Nature inside and out
Andres Garcia Lachner
This building’s most iconic feature is its large glazed façade, a thin diaphragm separating the landscape from the house, a kind of osmotic filter that reflects the lush green of the Costa Rican hills while allowing nature to penetrate inside the building. It represents the search for harmony between man and nature while at the same time epitomising their perpetual conflict, their insurmountable differences. Nestled on the verdant slopes surrounding Costa Rica’s sprawling capital San José, Casa Las Vistas is an ultra-modern, minimalist home designed by Zürcher Arquitectos in keeping with this anthropic-naturalistic approach for Hector Anchia, Indiana Trejos and their three children. Completed by a cantilevered roof clad with Iroko planking in the lower section, the building is characterised by a rhythmic juxtaposition of volumes on three levels determined by the layout of the terrain and is constructed from a combination of polished concrete, glass, wood and – for the interiors – slate, marble, concrete, wood and porcelain tiles from two leading Italian brands, Italgraniti and Ornamenta. “In terms of their form and decoration, the spaces are designed to direct attention onto the exterior views,” explain Inés Guzmán Mendez and Gregory Kahn Melitonov, the talented young principals of the firm Taller KEN commissioned to carry out the interior design project. “The materials help connect the house with its context, while the sophisticated palette of materials and the furnishings chosen mostly from Italian design brands aim to establish a close visual and tactile relationship with the natural surroundings and in a certain sense allow them to penetrate inside the home.” This sensation is particularly evident in the living area. The central hub of the layout is a double-height open space overlooking the hilly landscape and containing the living room and dining area, both paved with wooden parquet and ceramic slabs from Italgraniti’s Nordic Stone collection in the Denmark finish, as well as the kitchen, where the designers opted for a porcelain floor tile from the Materia D line, Cenere finish, again from Italgraniti. The work island is clad with Nero Marquina marble and the backsplashes consist of geometric patterned tiles from the Tangle series by Ornamenta. The aesthetics of the space are dominated by the large, earth-coloured Asolo sofas designed by Emilio Nanni for Pianca, but above all by the impluvium clad on two sides with grey slabs from Italgraniti’s Metaline collection and consisting of a perennially lush winter garden centred around a large palm tree. “Here, nature takes the form of an astonishing sculptural statement,” observe Guzmán Mendez and Kahn Melitonov.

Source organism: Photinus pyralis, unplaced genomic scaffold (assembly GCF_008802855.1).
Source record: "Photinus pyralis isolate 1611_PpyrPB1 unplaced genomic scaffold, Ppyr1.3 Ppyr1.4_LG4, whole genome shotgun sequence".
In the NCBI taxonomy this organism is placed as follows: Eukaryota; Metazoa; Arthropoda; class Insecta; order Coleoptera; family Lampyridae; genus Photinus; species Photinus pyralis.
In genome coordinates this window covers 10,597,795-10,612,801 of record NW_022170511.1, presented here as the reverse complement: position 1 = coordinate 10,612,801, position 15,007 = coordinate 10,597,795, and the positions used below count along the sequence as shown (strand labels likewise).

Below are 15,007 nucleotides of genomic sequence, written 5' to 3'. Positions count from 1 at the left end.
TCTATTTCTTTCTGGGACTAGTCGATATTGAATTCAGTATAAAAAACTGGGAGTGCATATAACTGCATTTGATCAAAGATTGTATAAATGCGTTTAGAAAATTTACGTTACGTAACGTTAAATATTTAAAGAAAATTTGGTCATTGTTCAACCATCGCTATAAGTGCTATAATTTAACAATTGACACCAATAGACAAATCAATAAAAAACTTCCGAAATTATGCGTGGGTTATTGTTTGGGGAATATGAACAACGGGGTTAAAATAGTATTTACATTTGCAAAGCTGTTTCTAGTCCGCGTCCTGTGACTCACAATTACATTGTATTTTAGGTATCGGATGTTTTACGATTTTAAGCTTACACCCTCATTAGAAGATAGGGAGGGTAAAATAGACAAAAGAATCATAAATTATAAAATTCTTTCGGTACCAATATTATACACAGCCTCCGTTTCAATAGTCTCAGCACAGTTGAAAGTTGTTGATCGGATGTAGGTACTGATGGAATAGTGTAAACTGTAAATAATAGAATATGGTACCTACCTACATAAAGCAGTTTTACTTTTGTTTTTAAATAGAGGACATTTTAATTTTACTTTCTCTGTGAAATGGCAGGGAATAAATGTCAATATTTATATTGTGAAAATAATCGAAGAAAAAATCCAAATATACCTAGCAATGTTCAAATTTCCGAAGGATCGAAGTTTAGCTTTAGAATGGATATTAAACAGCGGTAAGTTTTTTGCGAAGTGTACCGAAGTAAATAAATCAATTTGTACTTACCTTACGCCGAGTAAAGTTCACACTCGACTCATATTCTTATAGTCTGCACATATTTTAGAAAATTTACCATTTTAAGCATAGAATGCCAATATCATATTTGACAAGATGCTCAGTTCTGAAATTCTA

From this space, an airy wood, metal and glass staircase climbs up to a walkway suspended above the living room, which in turn leads to the sleeping area enclosed in a forest of bamboo and comprising the master suite and two other bedrooms, each with its own private bathroom paved with porcelain tiles from Italgraniti (Metalie Plate) and Ornamenta (Metafisico Polished). Below the open space that appears to float above the landscape, the lower level serves as a connecting space between indoors and outdoors and features a living room, a kitchenette and a dining area completely open onto the lush garden reached by a short flight of steps, the other key player in this successful project integrating natural and artificial.
60x120, 10x60 cm
60x120, 120x120 cm